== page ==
The new Directive tackles a number of practical problems with the current DPS rules which meant that DPS have rarely been used in practice. For example, under the current rules a contracting authority wishing to make a purchase using the DPS has to publish a contract specific notice in the OJEU prior to issuing a tender. It then had a minimum of 15 days for submission of tenders. Under the new Directive there is no requirement to publish a contract notice and the tender period is 10 days, or for sub-central authorities the period may be agreed with the tenderers.

It is also possible to split DPS into categories for which different economic operators may be qualified. The time period for a decision on whether or not to admit an economic operator applying to join an existing DPS has also been shortened.

Electronic Catalogues Article 36/Regulation 36

The current Directive does not deal specifically with the use of e-catalogues, although they are routinely used in the UK. e-catalogues are particularly useful for framework arrangements and dynamic purchasing systems involving a broad range of supplies.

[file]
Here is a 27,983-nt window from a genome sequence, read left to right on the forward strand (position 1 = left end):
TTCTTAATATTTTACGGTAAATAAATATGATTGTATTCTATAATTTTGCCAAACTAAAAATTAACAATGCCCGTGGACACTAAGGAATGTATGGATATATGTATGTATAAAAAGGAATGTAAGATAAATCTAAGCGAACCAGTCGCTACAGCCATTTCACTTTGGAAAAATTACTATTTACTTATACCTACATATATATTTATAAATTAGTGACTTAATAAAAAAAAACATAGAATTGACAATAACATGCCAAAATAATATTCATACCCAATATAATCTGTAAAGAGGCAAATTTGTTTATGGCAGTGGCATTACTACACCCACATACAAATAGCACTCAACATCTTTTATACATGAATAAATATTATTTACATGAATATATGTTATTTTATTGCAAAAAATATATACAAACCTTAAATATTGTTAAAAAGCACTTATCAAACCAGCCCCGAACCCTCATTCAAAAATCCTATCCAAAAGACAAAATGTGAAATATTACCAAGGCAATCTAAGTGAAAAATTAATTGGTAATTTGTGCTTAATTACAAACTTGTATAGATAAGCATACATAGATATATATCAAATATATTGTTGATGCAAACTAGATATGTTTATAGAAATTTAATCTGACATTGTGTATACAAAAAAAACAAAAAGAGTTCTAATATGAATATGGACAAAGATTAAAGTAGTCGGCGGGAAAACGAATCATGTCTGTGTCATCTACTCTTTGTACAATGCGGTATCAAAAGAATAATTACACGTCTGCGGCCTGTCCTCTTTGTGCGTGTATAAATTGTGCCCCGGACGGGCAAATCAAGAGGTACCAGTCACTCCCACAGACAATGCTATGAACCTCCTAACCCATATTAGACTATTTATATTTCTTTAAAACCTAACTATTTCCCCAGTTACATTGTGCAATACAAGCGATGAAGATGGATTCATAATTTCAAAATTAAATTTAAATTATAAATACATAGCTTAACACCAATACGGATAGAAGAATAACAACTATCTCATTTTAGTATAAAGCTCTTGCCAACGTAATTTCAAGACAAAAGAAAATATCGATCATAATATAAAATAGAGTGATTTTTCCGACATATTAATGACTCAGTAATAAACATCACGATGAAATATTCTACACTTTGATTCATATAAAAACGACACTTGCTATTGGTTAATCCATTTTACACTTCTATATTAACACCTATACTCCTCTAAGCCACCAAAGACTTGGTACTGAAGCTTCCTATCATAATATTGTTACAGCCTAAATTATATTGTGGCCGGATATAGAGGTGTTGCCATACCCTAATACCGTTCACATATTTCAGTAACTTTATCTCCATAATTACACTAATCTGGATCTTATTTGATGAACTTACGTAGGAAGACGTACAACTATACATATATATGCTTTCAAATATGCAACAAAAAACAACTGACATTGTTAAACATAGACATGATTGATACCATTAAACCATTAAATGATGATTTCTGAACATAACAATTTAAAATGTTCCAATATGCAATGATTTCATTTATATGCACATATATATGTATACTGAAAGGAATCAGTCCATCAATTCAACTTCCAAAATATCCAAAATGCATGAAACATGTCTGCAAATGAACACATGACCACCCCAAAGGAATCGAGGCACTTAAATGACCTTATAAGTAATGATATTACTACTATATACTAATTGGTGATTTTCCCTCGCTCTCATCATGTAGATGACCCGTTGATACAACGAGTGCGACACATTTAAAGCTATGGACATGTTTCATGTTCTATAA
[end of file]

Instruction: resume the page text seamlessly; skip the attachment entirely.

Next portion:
The new Directive has provisions regulating the use of e-catalogues in procurement.
Where a contracting authority plans to require or accept e-catalogues as part of a tender then this must be stated in the call for competition** together with an indication of the technical format required.

There is a helpful provision relating to the use of e-catalogues in the context of framework agreements. This allows previously submitted e-catalogues to be updated as part of a mini-competition process. This is subject to certain safeguards.
Contracting authorities may also award contracts based on a dynamic purchasing system by requiring that offers for a specific contract be presented in the format of an electronic catalogue.

** The “call for competition” is either (1) the OJEU Contract Notice; or (2) for sub-central authorities, the invitation to confirm interest when a Prior Information Notice as a call for competition is used. See Bevan Brittan byte size procurement update 2 for further information on use of a Prior Information Notice as a call for competition.